# DIMACS Discrete Math/Theory of Computing Seminar

## Title:

Blocking sets in projective planes

## Speaker:

- Tamas Szonyi
- Budapest and Yale

## Place:

- DIMACS Seminar Room 431, CoRE Building
- Busch Campus, Rutgers University

## Time:

- 4:30 PM
- Tuesday, April 2, 1996

## Abstract:

A blocking set in PG(2,q) (or in a projective plane of order q)
is a set of points intersecting each line. A blocking set is minimal,
when no proper subset of it is a blocking set. The smallest blocking set
is a line. Using purely combinatorial techniques Bruen
(and independently Pelik\'an) proved in 1970 that a blocking set
(not containing a line) in a plane of order q contains at least
q+\sqrt q+1 points. In case of equality the blocking set must
be a subplane of order \sqrt q. Hence Bruen's result is sharp for
PG(2,q), q square. Further combinatorial results
were obtained later by Bruen--Thas, Bruen--Silverman, Bierbrauer and Kitto.
In case of affine planes Jamison and independently Brouwer--Schrijver
proved that a blocking set of AG(2,q) contains at least 2q-1 points.
This is sharp: take a line and one-one point on each line parallel to it.
Their proof used polynomials over GF(q) in an ingenious way. This method
is quite characteristic for Galois geometry. If one studies combinatorial
properties of point sets in a projective plane the proofs often combine
purely combinatorial arguments with algebraic tools using the coordinatizing
field. A classical example is Segre's
theory of complete arcs: to an arc an algebraic curve is associated which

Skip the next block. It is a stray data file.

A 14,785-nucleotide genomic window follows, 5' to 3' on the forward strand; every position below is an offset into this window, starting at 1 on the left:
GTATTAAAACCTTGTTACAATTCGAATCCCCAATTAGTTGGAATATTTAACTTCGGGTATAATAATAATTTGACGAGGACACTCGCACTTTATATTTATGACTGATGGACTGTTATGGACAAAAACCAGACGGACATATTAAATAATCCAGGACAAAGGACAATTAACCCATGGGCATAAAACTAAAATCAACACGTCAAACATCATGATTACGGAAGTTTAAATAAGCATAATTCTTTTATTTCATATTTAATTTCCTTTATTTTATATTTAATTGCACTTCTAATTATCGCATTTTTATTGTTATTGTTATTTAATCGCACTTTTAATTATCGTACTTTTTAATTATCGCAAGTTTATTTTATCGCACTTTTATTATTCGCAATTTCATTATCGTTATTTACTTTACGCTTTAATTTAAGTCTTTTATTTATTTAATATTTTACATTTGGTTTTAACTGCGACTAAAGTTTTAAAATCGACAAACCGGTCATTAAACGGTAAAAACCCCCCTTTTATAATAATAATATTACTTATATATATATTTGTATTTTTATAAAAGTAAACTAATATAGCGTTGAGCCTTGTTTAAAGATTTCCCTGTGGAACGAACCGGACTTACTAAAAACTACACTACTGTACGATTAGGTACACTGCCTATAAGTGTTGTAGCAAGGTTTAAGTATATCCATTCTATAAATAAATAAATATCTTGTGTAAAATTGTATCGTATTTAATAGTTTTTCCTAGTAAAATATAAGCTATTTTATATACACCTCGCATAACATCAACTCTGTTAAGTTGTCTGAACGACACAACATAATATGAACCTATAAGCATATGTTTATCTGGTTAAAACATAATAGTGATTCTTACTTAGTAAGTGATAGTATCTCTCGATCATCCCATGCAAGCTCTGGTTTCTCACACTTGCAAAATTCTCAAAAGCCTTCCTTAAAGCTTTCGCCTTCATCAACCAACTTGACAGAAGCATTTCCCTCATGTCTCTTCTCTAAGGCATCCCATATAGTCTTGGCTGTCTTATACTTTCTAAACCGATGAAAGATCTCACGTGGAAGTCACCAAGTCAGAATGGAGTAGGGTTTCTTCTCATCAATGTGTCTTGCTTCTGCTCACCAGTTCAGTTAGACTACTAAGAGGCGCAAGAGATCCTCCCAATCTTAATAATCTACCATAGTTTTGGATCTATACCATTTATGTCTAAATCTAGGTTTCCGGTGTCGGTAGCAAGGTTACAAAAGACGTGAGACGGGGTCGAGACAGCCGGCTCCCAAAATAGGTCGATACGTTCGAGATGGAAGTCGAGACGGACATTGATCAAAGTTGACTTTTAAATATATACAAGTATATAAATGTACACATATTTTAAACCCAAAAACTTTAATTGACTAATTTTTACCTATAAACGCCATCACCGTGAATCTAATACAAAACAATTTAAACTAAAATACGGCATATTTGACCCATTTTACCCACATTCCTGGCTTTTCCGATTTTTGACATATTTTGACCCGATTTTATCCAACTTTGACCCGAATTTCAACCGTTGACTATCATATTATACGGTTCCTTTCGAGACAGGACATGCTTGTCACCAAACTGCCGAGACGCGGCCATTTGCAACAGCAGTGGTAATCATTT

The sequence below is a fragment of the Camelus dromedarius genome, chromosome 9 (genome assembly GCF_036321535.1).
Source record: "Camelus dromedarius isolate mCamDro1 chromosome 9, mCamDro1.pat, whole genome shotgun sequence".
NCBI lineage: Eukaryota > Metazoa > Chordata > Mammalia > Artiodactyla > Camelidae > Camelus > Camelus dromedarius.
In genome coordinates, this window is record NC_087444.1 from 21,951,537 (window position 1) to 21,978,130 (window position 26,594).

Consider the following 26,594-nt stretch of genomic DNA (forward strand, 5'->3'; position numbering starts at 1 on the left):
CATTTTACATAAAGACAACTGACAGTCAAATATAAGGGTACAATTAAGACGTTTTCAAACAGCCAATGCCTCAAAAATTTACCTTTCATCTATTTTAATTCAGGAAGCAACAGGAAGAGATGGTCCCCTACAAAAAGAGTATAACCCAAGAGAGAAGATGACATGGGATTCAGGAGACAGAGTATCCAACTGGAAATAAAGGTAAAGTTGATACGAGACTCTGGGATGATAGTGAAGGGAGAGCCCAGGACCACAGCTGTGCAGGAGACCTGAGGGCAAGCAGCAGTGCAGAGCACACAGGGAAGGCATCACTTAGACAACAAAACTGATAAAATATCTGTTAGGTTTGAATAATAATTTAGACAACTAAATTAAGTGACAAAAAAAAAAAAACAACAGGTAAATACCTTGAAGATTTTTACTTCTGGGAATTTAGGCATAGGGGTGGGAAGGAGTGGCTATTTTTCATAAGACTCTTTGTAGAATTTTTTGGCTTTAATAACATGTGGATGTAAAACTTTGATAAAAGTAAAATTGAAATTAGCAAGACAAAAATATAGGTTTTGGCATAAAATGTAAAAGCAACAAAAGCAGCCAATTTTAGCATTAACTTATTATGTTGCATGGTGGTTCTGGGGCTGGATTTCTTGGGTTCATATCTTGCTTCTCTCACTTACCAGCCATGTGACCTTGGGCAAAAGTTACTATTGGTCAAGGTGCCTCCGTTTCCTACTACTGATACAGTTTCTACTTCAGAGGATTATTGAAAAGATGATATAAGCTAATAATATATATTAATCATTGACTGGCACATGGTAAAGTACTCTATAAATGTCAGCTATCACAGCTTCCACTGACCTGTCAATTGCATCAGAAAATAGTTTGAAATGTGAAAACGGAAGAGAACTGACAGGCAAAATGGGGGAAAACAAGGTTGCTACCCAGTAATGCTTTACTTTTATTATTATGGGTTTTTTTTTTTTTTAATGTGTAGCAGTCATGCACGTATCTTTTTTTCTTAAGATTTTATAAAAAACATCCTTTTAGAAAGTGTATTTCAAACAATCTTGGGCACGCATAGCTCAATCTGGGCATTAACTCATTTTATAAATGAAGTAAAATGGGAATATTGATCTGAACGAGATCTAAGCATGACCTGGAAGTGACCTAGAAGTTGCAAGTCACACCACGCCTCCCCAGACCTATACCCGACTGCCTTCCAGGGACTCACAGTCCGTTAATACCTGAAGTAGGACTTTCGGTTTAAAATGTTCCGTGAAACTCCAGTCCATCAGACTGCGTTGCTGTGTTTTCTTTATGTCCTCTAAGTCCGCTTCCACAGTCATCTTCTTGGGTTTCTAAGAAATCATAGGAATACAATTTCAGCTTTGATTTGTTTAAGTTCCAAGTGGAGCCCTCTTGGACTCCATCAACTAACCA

reflects some geometric properties of the arc.

In 1994 Blokhuis improved substantially the previously known bounds if q
is not a square. His result is particularly attractive if q=p is a prime:
a blocking set of PG(2,q) not containing a line contains at least 3(p+1)/2
points and this is sharp.
In Blokhuis' proof lacunary polynomials, introduced by R\'edei,
played a crucial role.

Recently, the present author introduced a method of associating a pair
of curves to a minimal blocking set. The points of both curves
correspond to lines intersecting the blocking set in more than one point.
In particular, the two curves have the same set of GF(q)-rational
points. Using this pair of curves one can prove that a blocking set
of size less than 3(q+1)/2 intersects each line in 1 modulo p points
confirming a conjecture of Blokhuis. In the particular case q=p^2 one can
also show that a minimal blocking set (which is not a line) is either a
subplane of order \sqrt q or contains at least 3(q+1)/2 points.

Document last modified on March 25, 1996